Massachusetts House incumbents dominate ballot
By Caleb Palmer
In the Massachusetts House of Representatives, a state with no term limits, incumbents factor heavily on the ballot in this fall's election, according to a Ballotpedia analysis.
According to the data, states with term limits have a much higher rate of turnover than non-term limited states. Nationwide, 18 percent of seats are considered open -- where there is no incumbent running for re-election. But in states with term limits, that number jumps to 48.51 percent. In states without term limits, only 13.78 percent of seats are open.
In Massachusetts, there are 160 seats up for election. Incumbents ran for re-election in 85 percent of those seats. Of the 136 seats where an incumbent is running, 75 of them face no primary or general election challenge (67 Democrats and 8 Republicans).
With the current heavily Democratic state senate (see below), this fall's race will almost certainly see the Democrats retaining control.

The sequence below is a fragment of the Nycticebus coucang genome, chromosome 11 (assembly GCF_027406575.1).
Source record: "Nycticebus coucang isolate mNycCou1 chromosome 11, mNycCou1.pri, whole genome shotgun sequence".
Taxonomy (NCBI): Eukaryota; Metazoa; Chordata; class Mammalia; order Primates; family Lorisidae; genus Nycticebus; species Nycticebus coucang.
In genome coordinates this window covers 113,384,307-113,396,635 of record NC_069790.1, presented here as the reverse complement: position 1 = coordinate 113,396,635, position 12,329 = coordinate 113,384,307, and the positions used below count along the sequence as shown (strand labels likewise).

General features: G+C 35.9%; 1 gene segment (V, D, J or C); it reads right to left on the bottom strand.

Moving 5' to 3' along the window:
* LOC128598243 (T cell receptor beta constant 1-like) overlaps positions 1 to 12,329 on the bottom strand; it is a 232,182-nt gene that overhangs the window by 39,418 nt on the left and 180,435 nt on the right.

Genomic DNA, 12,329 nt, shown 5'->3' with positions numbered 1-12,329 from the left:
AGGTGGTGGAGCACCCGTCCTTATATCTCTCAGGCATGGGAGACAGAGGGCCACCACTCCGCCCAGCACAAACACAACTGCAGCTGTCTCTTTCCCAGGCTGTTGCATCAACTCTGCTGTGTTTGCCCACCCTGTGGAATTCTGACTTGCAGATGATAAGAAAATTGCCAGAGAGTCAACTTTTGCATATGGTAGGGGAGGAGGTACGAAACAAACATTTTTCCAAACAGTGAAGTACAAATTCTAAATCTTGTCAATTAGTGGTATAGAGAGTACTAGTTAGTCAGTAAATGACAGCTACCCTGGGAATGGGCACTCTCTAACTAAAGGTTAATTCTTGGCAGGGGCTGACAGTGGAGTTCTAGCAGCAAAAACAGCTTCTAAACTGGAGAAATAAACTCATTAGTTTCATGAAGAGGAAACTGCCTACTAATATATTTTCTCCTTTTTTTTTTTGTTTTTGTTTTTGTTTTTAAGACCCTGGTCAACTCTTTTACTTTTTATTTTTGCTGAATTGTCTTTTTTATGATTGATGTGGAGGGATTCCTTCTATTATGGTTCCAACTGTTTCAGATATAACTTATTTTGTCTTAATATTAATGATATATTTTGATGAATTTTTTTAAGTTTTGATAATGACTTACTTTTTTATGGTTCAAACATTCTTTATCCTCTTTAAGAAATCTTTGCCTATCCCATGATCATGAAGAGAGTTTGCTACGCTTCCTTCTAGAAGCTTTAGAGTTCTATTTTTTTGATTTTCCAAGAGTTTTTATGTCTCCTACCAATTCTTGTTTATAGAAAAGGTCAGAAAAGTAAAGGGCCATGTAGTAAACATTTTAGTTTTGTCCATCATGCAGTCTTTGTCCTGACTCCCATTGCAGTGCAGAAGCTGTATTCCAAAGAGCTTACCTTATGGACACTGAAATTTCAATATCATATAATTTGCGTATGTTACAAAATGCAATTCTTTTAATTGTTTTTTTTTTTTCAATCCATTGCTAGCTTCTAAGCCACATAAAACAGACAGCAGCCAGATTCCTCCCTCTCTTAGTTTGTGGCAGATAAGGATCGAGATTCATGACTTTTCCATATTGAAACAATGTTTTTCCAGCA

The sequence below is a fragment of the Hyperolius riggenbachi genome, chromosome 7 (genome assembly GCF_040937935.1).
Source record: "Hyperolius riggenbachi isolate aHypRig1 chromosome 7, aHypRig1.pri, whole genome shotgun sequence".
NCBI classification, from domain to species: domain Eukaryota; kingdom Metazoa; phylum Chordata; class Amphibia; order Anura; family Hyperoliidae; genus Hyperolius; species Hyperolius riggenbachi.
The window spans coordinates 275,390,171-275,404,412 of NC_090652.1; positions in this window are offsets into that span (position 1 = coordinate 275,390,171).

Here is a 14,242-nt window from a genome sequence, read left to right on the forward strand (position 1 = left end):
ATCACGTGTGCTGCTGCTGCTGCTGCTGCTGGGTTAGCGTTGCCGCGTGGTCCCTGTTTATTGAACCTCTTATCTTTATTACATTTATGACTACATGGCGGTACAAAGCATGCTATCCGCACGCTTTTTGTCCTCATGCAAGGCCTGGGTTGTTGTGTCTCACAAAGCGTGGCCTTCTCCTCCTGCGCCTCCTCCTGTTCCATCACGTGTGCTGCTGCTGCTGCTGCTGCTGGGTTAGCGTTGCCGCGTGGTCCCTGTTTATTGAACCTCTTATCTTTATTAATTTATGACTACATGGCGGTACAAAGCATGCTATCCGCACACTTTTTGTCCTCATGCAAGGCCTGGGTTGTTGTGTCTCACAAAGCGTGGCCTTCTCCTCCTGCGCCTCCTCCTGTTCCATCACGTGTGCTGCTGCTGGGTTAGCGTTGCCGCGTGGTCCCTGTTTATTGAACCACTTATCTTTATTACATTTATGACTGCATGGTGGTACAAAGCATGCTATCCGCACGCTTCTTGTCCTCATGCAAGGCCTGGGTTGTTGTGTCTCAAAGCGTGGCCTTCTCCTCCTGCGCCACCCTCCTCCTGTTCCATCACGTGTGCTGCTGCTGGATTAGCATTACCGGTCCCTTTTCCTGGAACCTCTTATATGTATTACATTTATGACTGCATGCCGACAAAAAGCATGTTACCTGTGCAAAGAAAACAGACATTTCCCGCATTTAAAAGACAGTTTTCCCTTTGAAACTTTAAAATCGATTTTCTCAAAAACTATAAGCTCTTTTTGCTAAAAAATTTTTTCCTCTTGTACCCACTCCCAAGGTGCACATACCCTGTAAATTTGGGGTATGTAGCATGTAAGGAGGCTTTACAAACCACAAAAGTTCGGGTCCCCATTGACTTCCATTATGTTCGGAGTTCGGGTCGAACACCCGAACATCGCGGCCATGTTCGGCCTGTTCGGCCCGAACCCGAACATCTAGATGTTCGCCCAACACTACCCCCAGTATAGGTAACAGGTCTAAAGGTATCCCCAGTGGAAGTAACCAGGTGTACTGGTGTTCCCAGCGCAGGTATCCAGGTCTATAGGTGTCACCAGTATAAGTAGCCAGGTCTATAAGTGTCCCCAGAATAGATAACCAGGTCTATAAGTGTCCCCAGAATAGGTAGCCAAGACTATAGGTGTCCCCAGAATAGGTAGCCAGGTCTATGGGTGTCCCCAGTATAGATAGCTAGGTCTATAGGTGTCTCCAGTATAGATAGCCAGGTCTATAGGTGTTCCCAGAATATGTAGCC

|Party||As of March 2015|
According to Louis Jacobson, a political analyst with Governing magazine, the Massachusetts House of Representatives will safely remain Democratic, based on the nearly 9 to 1 current party banance.
Additionally, only 11, or 8.1%, of the incumbents in Massachusetts will face a challenge in the primary. Across the country, only 21.44% of all incumbents are facing a challenge in the primary. Furthermore, 55.1% of the incumbents in Massachusetts will face no challenge in the primary or general election. Nationally, 24.86 % of incumbents are not facing any primary or general election challenge.
Across the country, more Democrat incumbents are not running for re-election than Republicans. Additionally, more Democrats are facing primary opposition.
|Category||Democrats in Massachusetts||Republicans in Massachusetts||Democrats nationwide||Republicans nationwide|
|Incumbent seats open||19||5||TBD||TBD|
|Incumbents facing primary||11||0||TBD||TBD|
|Incumbents running unopposed in primary and general||67||8||TBD||TBD|